DIY Galvanized Wreath
Eeekkk!!! I am so excited to share this project with you today. This Christmas DIY galvanized wreath has been living in my head for weeks – and now, here it is! I sat down Friday night at the kitchen counter and figure it out and got it done! So, here is the truth, it is not hard – anyone can do it. It is mildly tedious. I turned on the Hallmark channel and went until it was done.
Now that it is finished and up on my chalkboard on my mantel, I realize it can be used well past Christmas. I love that it has a modern feel but is still so truly me. Seriously, I am not sure I have ever met anything in galvanized metal that I didn’t want to start a committed relationship with.
So, here is how you get it done! You need… - Eye protection and sturdy gloves – seriously, you really need these! - A sheet of galvanized metal (the one pictured is just a small piece – you need more than that to create the leaves and the wreath base - see below) - Lysol Toilet Bowl Cleaner (not pictured, and yes, you really need it) - A really good pair of tin snips – I tried several sizes and shapes and the ones pictured worked best for this project. - Chalk or a pencil - A cutting blade - A fast drying and strong glue - A metal file and or a Dremel tool with a file bit - An old cutting board or cutting surface - Ribbon or twine to hang your wreath
Okay, first you need a sheet of metal like pictured here.
You can find them in the plumbing department of Home Depot and they are just under $10. It is shiny, which is nice, but not the look I was going for. You need to put the sheet in a large garbage bag and cover both sides in toilet bowl cleaner. It seems like one side seems to take better than the other (it gets rusty in some spots) and I am not sure how to know which is which – so just do them both. Leave it in the bag for several hours – checking on it to see if you are getting the effect you want. When it is “done”, the shine will be gone and it will have that yummy / pitted/ old look. Rinse and dry off the metal. The first step is to cut out your wreath shape. The inner circle of my wreath base is about 10” and the width of the base is about 2”. I used another wreath to draw my circles. I cut the outside first with my tin snips. Then I cut the center out by starting from a hole I drilled with a bit on my Dremel tool. (Make sure to file your wreath form following the steps below) As you can see – the back of the wreath is cut from the section that rusted on one side.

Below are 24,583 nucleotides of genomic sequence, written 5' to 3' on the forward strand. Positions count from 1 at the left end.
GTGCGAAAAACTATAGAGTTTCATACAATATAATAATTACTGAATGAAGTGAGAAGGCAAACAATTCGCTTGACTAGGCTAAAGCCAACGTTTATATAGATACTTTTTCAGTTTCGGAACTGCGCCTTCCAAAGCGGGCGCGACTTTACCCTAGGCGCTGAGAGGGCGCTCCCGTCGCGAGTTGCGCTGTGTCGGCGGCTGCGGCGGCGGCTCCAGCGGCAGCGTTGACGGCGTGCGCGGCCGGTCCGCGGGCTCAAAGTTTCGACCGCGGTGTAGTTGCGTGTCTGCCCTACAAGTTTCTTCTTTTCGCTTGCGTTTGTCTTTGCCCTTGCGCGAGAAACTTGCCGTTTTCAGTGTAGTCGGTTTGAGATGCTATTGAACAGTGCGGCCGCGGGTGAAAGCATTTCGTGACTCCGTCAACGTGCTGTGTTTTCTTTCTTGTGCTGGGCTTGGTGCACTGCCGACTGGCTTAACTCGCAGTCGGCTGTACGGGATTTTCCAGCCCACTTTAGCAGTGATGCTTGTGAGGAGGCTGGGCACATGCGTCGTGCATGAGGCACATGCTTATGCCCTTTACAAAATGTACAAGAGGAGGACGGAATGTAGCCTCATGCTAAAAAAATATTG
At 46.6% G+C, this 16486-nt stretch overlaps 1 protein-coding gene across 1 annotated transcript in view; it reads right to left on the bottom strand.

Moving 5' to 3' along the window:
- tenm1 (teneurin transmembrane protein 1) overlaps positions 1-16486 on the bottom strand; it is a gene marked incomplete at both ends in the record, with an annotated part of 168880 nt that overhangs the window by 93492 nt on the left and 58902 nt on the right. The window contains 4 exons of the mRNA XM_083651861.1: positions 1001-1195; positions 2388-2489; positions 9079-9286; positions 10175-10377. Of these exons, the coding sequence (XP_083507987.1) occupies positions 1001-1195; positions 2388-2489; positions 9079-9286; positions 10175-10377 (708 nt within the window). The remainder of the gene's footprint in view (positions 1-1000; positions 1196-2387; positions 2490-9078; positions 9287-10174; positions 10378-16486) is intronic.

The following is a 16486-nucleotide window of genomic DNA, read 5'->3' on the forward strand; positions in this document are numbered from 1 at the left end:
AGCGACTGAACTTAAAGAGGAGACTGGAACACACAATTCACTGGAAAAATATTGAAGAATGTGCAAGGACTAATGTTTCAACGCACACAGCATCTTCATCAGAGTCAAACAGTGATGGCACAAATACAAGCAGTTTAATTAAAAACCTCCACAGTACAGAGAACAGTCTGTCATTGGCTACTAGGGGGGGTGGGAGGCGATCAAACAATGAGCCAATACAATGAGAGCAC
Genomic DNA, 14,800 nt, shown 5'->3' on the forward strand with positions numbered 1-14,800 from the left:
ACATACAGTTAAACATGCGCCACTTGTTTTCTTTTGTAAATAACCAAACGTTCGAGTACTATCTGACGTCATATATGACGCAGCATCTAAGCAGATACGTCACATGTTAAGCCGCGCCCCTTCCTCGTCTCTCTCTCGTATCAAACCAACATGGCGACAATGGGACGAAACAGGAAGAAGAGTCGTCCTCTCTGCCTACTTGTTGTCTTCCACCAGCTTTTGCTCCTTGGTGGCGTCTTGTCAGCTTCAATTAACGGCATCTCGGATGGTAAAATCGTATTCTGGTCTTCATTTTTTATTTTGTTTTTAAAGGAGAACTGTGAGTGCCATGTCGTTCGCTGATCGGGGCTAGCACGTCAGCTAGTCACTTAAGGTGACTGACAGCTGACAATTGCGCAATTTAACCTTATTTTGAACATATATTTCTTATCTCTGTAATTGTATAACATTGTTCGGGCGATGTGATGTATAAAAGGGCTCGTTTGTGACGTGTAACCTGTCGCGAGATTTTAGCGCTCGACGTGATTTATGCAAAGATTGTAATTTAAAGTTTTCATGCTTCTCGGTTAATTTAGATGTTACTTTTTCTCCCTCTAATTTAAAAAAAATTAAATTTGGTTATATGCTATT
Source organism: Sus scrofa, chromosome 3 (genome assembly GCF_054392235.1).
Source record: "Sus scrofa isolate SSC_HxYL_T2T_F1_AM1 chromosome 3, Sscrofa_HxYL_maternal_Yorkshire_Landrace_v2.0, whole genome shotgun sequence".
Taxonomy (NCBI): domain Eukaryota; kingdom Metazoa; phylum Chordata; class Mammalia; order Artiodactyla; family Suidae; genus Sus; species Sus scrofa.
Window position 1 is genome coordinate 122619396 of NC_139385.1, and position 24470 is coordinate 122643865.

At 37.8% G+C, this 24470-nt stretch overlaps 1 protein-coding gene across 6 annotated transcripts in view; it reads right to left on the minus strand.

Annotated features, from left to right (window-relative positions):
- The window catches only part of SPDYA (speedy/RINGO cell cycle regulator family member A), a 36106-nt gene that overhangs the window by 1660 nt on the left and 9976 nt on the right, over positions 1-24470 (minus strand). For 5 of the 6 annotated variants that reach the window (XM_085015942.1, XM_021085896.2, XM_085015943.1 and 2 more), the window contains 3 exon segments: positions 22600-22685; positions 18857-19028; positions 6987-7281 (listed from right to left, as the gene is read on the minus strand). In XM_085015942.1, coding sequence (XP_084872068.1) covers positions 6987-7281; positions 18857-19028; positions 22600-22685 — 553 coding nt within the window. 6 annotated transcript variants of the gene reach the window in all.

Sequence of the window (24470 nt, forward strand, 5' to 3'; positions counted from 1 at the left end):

Next, cut the sheet down into smaller pieces to make it easier to work with. Start on one end and draw our your leaf shape with chalk or a pencil. I did mine free-hand, but you could trace a template if you prefer. I actually stopped even drawing them out and just cut free hand. I prefer the varied shapes and sizes. Since I assume you will ask, there are 68 leaves on my wreath. I broke it up by cutting out a group and doing the next steps and then went back and cut out another group. It gave my hands a little bit of a break. Okay, this is where I put on my safety hat – you really really really need to wear protective gloves and eyewear through this whole project. Really.
Okay, so now you need to file all of your edges so no one gets hurt on your wreath. This part can fully be done by hand with a metal file. However, if you have a Dremel tool, that is an option as well. I did some with the hand file and some with the Dremel tool with a grinding bit. Make sure to pay extra attention to the tips as they can be sharp if you don’t cut them rounded.\
Next, working on a cutting surface, use a cutting blade to score down the center of the leaf from tip to base. I went over it about 5 times. Don’t worry if you are off on some of the cuts, it doesn’t have it to be perfect.
Then I went back in and cut lines out from the center to the outside edge. Repeat on both sides to create a leaf pattern. You are not cutting through, you are just making marks. The main goal with the scoring steps is to give it more of the look of a leaf and it helps with bending (the next step). Also, where you score, it becomes shinier and catches the light a little more (bling, bling!).
Next, fold your leaf in half long ways. I just bent them all by hand (I am not wearing gloves because it is already smooth from filing). I switched up how much I bent each of them so that there would be more variety in the shape of the leaves.
Then I folded the bottom edge flat. This gives you a flat surface to connect the leaf to the wreath base.
Then, one by one I attached the leaves to the base with fast drying strong glue. I followed a pattern to a certain degree, fanning out three leaves to each section as I moved along. However, I sometimes varied the direction and number of leaves.
When it was all finished, I shimmied a ribbon behind the leaves and looped it around to hang the wreath. Then, I left it overnight to make sure that all the leaves attached. In the morning, I gave it a good shake and a few fell off. I just re-glued them into place and let it dry an hour more. And then I was done! Seriously, I love this wreath! What do you think? Would you take on a project with metal? My mind is spinning to try and come up with more ideas! Thanks so much for reading!